You May Also Enjoy 3 Things That Keep You From An Abundant Life I've worked with hundreds of clients who blocked their path to an abundant life without realizing it. Does this sound like you? Read The toughest part about losing someone or something you love isn’t saying goodbye. It is trying to find the courage to go on and learn how to live without them. It’s unclear which pain is worse: the shock of what happened, the immediate loss or the desperate ache of trying to pick up the pieces and move on. The hard part is nothing you can say or do can make the pain of loss any better. It just sits there in your life. It happened, but you are helpless. It happened fast, without notice. This week, my family lost one of our beloved members; my Mom and Dad’s chocolate Labrador retriever died suddenly. One minute she was prancing around in the yard. Seconds later, she was dead. That’s the thing about death. It takes its victims when we least expect it. Losing a loved one cracks your heart open and leaves you exposed. You’re never ready to say goodbye. Ever. Yet it's a very real, natural part of life. The thing about death is no matter how prepared you are, it will always shock you. The grieving process has a way of showing us what we're really made of. The more you loved, the more painful the passing. Death, tragedy and loss allow us to go deeper into our souls and see what we value most. It’s not always a bad thing. Even so, I wish someone told me what to expect. But until you're in it, you can’t understand. From my heart to yours, anyone who is grieving, or getting through a loss, a break up, divorce or death of a loved one, this list is for you. 1. We don't actually get over losses. We absorb them, and they redirect us into a more grounded way of living. 2. You'll discover depths of your love you never knew existed. 3. Never regret loving the way you did. Love is always worth it. 4. People may say hurtful, stupid things. Don’t take it personally. They are often just trying to help. 5. There isn’t always a spiritual aha moment or a reason. Sometimes, it just is what it is. 6. Know you did the best you could with the time you had. Forgive yourself. There is nothing more you could have done or said. 7. Anger is normal. Feel it. Embrace it. Allow it to work through you. 8. Death brings out the best in families. It will also bring out the worst. Be prepared. 9. Losing a loved one might make you question your purpose and your own goals. That can be a beautiful thing. 10. You will find comfort in the most unexpected places. 11. Sudden bursts of emotion are part of the process. Allow yourself to be fully present in them. 12. There is no such thing as normal when it comes to grieving. Be patient and kind to yourself. 13. People will show you who they truly are. When times are tough you will see others true colors. 14. You will never go back to being your “old” self. 15. There is no timeline for grieving. 16. Losing a loved one reminds us of what matters most in life. Don’t lose perspective. 17. Experiencing great loss is an opportunity to drop the ego and live more from your heart. 18. Numbing the pain will make it worse. don't procrastinate the process. Feel your feelings. 19. Your life was richer and more wonderful because of the love you had. 20. What feels like the end is often a new beginning. To make sure you live your life to the fullest and have no regrets sign up for this FREE guide. Photo Credit: Shutterstock.com You May Also Enjoy To learn more about happiness, check out our video course How To Create More Happiness & Meaning In Your Life.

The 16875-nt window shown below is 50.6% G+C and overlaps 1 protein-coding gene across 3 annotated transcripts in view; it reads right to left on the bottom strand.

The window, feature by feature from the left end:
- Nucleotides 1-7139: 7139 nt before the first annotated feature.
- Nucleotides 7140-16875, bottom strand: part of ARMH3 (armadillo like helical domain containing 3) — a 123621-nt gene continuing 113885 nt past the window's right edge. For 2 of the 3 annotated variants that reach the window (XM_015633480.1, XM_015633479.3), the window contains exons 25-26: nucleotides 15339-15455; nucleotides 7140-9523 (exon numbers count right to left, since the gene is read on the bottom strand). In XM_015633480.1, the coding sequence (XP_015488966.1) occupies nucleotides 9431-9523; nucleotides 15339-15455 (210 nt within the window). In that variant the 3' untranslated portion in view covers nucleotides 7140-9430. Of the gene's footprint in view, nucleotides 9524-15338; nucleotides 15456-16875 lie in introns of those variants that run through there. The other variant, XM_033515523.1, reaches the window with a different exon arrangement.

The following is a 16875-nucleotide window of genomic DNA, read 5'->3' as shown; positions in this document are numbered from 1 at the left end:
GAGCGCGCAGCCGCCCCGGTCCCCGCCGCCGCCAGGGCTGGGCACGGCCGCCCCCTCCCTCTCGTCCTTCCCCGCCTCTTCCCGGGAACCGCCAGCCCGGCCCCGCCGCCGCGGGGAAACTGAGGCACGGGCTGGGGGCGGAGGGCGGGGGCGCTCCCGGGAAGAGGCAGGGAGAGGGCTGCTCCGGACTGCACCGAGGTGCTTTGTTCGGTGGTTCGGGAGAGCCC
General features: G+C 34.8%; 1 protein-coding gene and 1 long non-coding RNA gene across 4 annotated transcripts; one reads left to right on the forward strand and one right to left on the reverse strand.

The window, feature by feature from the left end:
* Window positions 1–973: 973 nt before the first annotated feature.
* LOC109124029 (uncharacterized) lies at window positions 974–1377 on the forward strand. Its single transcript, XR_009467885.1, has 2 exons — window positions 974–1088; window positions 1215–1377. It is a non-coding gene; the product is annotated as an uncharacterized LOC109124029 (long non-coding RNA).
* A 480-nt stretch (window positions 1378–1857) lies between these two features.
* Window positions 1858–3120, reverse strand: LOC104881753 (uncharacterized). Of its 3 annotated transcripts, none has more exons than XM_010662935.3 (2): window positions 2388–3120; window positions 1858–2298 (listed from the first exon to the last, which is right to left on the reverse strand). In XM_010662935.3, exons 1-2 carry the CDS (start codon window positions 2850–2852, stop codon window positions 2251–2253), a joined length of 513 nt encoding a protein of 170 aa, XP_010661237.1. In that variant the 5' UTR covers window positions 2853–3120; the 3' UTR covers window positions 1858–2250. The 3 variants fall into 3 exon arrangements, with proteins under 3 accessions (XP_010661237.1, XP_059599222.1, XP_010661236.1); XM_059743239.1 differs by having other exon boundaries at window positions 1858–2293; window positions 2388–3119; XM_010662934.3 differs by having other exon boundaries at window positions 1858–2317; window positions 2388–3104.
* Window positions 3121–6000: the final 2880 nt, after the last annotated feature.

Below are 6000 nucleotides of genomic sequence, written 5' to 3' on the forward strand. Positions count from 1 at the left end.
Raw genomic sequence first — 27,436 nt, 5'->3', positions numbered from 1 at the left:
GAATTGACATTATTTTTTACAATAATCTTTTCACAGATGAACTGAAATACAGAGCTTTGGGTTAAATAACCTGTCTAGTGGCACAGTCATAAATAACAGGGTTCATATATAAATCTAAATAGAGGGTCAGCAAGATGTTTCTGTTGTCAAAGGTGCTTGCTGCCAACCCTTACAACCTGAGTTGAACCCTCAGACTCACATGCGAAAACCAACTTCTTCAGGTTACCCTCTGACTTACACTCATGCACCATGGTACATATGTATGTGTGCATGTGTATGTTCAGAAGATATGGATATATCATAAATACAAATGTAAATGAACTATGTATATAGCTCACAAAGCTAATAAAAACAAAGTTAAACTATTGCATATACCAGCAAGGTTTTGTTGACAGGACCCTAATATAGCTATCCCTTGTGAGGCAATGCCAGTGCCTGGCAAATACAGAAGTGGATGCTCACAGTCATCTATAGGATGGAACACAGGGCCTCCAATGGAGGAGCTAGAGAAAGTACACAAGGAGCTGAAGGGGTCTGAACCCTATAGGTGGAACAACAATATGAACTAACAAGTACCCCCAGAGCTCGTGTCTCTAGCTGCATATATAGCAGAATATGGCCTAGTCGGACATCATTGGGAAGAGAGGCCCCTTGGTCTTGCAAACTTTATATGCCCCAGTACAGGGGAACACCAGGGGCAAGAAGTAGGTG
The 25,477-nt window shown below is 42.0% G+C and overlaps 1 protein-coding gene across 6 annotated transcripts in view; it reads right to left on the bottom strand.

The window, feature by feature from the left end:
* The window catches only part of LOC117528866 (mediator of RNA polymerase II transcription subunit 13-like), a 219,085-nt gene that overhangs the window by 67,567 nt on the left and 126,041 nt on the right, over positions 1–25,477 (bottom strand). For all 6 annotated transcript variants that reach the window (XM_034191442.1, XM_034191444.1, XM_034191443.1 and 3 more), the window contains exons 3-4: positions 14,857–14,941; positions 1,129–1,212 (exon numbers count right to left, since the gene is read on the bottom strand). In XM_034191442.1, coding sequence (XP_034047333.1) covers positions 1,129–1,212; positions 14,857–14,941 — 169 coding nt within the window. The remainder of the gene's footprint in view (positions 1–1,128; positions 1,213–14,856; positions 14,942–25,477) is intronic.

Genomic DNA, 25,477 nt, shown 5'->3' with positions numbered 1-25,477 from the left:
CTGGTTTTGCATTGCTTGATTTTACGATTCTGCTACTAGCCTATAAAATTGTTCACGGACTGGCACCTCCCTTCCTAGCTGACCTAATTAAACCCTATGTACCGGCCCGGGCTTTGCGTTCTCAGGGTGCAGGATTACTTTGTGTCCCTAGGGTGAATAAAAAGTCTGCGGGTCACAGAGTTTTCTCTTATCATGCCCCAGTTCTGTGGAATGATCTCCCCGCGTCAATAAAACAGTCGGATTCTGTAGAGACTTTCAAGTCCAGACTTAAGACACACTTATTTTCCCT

Saturday, September 20, 2014